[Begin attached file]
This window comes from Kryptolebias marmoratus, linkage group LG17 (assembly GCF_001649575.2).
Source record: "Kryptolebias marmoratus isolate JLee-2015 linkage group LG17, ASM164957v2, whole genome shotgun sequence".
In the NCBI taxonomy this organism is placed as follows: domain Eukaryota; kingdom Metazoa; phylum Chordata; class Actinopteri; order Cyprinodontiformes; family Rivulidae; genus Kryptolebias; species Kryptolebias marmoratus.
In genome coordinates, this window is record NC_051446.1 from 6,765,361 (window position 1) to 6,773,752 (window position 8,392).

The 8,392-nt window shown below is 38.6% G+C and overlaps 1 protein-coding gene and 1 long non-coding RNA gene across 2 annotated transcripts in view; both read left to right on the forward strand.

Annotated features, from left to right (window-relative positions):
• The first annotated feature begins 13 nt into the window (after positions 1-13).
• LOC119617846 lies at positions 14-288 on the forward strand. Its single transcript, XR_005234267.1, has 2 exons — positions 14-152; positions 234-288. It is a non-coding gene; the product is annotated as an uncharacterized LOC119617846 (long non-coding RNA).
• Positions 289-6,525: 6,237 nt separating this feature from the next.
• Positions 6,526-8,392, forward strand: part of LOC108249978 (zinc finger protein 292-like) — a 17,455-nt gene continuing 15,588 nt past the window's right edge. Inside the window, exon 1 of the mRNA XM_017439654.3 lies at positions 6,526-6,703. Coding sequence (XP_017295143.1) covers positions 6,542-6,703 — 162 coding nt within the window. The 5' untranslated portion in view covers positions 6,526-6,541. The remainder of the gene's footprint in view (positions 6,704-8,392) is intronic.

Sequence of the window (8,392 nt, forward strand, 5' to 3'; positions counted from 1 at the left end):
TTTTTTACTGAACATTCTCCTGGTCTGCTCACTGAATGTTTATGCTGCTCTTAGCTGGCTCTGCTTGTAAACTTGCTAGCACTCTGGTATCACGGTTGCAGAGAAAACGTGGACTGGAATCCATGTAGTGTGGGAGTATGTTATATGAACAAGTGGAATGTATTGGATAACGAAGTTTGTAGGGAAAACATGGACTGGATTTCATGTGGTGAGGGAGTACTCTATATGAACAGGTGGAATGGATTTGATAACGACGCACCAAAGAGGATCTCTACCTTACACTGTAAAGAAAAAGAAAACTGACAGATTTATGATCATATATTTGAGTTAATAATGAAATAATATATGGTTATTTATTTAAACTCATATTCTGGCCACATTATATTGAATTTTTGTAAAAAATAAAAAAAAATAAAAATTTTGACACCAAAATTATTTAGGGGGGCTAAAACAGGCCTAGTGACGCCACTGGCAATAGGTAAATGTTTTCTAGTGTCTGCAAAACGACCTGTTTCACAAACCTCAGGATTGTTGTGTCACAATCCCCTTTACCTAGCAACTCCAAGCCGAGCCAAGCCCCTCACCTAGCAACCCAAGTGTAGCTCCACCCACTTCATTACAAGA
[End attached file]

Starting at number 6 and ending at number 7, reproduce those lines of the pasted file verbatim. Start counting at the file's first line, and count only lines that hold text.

Annotated features, from left to right (window-relative positions):
• The first annotated feature begins 13 nt into the window (after positions 1-13).